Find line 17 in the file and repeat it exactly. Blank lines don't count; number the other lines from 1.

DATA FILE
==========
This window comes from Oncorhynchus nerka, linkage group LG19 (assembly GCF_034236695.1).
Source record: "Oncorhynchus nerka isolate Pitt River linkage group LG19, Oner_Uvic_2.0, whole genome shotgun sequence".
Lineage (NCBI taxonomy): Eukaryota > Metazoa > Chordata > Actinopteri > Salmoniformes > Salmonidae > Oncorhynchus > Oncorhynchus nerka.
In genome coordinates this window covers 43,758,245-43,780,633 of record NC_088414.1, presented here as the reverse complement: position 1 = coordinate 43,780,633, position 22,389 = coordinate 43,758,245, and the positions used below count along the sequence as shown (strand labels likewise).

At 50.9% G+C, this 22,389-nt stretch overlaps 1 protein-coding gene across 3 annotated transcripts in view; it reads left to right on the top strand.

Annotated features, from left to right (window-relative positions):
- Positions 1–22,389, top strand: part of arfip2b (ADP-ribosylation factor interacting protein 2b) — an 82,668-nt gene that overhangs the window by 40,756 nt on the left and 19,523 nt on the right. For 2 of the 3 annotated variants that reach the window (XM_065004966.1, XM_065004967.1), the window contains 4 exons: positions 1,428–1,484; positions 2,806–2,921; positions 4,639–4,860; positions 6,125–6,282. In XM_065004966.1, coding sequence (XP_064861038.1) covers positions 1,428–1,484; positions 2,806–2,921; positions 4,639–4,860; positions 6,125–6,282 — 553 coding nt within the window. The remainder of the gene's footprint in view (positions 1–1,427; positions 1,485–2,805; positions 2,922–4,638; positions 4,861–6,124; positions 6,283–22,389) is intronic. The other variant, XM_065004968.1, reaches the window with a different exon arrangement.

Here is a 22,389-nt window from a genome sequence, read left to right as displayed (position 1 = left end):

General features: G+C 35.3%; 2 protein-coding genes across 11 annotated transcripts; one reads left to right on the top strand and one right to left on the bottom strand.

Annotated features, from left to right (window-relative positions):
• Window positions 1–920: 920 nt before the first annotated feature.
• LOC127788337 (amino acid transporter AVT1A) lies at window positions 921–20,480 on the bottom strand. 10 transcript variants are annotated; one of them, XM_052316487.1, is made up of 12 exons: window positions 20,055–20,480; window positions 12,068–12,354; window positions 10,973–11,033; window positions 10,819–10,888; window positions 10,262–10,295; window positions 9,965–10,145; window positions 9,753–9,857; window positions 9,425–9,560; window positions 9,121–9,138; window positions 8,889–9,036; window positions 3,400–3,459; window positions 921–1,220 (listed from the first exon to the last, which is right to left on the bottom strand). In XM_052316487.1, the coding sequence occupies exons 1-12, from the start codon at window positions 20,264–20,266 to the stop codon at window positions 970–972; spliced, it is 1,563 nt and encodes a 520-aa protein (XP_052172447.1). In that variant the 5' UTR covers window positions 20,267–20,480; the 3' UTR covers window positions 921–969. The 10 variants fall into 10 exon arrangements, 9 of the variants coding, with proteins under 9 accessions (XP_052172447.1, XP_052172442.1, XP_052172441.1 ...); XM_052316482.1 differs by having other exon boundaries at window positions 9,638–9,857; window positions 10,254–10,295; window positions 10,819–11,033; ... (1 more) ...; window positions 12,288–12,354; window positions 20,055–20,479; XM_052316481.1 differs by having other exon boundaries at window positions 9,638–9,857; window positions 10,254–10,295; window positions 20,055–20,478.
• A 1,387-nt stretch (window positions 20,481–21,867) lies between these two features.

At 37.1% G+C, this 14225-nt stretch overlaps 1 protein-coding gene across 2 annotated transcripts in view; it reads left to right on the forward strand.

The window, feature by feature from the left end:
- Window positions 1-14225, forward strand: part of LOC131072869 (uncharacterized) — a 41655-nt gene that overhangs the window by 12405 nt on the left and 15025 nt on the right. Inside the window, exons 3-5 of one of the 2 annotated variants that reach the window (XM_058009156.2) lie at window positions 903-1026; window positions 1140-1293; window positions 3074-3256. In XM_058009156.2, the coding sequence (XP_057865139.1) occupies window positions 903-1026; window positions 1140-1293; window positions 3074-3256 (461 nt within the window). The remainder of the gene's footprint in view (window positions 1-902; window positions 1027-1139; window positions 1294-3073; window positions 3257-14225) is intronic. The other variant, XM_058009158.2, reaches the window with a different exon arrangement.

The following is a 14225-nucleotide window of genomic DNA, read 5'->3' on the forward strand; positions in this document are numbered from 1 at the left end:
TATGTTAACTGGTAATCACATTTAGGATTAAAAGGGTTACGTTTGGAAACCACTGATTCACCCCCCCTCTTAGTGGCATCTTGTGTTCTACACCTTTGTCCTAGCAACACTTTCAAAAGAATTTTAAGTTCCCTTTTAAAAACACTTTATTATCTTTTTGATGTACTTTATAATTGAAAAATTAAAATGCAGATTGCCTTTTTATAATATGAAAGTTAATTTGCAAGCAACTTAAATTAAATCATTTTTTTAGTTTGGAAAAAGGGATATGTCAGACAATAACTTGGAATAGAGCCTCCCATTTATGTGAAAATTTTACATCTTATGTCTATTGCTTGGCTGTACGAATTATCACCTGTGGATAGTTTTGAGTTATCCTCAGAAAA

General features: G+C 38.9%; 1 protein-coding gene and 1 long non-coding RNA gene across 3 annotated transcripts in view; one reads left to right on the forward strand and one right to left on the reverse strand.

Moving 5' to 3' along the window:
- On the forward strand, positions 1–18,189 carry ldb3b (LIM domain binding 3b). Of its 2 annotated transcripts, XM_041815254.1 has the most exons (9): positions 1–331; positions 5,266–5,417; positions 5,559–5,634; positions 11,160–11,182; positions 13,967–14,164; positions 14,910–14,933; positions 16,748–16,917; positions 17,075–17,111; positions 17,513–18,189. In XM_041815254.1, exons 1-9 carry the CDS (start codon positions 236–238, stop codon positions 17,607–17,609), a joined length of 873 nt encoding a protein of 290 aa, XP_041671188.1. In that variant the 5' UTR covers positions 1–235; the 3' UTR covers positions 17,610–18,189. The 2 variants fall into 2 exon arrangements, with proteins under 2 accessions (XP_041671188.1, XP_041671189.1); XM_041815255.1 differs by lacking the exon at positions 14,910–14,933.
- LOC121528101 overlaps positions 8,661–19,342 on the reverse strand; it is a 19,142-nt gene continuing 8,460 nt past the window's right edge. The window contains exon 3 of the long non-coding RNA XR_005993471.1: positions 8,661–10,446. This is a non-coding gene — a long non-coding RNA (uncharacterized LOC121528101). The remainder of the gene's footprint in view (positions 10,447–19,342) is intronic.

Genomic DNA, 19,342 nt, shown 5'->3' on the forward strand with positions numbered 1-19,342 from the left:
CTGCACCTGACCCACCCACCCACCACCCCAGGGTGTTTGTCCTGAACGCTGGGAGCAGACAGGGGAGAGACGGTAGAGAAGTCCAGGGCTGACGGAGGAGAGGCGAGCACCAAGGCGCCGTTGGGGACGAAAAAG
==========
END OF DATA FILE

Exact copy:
The following is a 14225-nucleotide window of genomic DNA, read 5'->3' on the forward strand; positions in this document are numbered from 1 at the left end: